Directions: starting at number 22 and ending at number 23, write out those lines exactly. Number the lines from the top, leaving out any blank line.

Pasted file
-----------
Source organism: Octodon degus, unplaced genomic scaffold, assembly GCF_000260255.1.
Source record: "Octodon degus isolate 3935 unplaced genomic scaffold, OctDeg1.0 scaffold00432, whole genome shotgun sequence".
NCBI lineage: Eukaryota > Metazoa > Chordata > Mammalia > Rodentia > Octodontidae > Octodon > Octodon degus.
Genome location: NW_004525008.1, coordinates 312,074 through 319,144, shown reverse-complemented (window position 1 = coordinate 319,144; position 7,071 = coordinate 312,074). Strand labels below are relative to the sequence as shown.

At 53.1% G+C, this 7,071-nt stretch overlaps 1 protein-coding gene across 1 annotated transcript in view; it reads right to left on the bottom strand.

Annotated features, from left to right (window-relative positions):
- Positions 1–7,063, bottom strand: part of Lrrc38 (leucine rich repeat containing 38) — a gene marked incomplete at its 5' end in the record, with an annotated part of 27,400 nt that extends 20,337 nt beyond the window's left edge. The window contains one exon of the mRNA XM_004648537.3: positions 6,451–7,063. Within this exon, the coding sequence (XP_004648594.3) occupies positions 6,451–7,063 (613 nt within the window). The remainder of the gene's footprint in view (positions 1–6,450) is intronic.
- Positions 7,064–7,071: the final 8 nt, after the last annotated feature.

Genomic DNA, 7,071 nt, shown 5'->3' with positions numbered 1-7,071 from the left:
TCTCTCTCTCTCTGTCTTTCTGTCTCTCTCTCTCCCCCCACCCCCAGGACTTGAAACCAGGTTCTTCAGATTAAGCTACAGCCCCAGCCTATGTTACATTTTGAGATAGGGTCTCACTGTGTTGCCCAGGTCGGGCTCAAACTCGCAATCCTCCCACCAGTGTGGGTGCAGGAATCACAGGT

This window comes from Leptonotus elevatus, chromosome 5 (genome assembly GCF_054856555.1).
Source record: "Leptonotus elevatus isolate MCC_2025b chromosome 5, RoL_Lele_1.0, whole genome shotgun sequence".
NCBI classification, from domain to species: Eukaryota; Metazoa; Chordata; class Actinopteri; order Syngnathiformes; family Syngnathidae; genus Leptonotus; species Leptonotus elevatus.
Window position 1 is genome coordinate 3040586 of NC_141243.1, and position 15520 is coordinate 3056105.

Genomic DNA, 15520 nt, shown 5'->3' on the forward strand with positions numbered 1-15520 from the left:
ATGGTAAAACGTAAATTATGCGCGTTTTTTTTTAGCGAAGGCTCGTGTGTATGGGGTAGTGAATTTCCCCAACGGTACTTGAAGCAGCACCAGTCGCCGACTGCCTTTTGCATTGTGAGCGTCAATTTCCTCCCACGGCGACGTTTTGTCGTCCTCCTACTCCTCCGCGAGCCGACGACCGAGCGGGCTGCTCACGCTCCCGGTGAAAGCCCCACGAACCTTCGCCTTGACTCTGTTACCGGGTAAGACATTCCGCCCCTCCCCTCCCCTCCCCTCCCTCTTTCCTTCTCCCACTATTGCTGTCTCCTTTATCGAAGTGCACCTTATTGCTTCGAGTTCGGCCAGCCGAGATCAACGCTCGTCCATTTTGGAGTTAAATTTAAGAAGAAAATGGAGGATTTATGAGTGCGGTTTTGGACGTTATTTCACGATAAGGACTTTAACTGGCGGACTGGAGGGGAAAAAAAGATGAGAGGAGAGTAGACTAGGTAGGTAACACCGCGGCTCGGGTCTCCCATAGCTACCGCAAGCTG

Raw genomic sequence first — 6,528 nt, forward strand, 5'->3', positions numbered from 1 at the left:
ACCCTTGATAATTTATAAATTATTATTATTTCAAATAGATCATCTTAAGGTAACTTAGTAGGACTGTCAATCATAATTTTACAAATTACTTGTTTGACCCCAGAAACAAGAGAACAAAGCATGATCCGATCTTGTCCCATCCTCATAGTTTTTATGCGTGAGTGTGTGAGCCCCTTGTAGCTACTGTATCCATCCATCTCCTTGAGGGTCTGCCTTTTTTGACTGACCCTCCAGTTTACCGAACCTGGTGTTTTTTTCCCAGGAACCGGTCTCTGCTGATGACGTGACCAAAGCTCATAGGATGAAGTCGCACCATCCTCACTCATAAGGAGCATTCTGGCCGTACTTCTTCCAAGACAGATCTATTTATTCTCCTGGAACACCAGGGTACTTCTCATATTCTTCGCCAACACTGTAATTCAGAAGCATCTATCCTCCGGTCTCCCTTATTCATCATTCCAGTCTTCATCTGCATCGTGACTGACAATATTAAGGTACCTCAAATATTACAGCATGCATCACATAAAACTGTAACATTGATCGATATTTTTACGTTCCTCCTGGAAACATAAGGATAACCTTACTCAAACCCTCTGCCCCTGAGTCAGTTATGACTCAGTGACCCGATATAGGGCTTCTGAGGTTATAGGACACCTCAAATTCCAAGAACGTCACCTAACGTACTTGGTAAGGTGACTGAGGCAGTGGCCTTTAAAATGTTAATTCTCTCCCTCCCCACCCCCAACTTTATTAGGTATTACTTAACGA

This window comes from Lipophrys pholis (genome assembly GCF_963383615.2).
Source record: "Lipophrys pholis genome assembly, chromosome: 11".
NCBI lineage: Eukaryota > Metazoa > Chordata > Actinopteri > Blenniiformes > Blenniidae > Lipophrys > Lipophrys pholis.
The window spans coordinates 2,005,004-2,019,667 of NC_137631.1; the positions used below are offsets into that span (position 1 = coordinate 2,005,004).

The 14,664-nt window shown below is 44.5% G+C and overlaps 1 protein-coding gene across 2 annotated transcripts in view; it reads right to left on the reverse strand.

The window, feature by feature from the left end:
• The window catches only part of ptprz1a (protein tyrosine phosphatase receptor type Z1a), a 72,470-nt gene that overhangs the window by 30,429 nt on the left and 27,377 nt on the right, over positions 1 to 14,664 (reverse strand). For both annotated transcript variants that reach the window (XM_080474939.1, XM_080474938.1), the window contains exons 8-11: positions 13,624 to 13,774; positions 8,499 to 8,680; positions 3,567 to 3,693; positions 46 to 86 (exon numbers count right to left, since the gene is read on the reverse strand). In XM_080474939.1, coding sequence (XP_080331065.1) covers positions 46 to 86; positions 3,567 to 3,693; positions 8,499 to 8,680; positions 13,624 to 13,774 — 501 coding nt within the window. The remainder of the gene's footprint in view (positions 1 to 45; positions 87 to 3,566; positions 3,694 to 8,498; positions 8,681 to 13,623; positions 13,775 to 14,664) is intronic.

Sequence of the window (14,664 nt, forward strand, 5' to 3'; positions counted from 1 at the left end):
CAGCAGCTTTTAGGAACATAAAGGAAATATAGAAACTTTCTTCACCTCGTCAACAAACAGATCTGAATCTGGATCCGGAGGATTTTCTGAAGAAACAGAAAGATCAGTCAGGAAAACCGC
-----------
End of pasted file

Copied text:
The window spans coordinates 2,005,004-2,019,667 of NC_137631.1; the positions used below are offsets into that span (position 1 = coordinate 2,005,004).

The 14,664-nt window shown below is 44.5% G+C and overlaps 1 protein-coding gene across 2 annotated transcripts in view; it reads right to left on the reverse strand.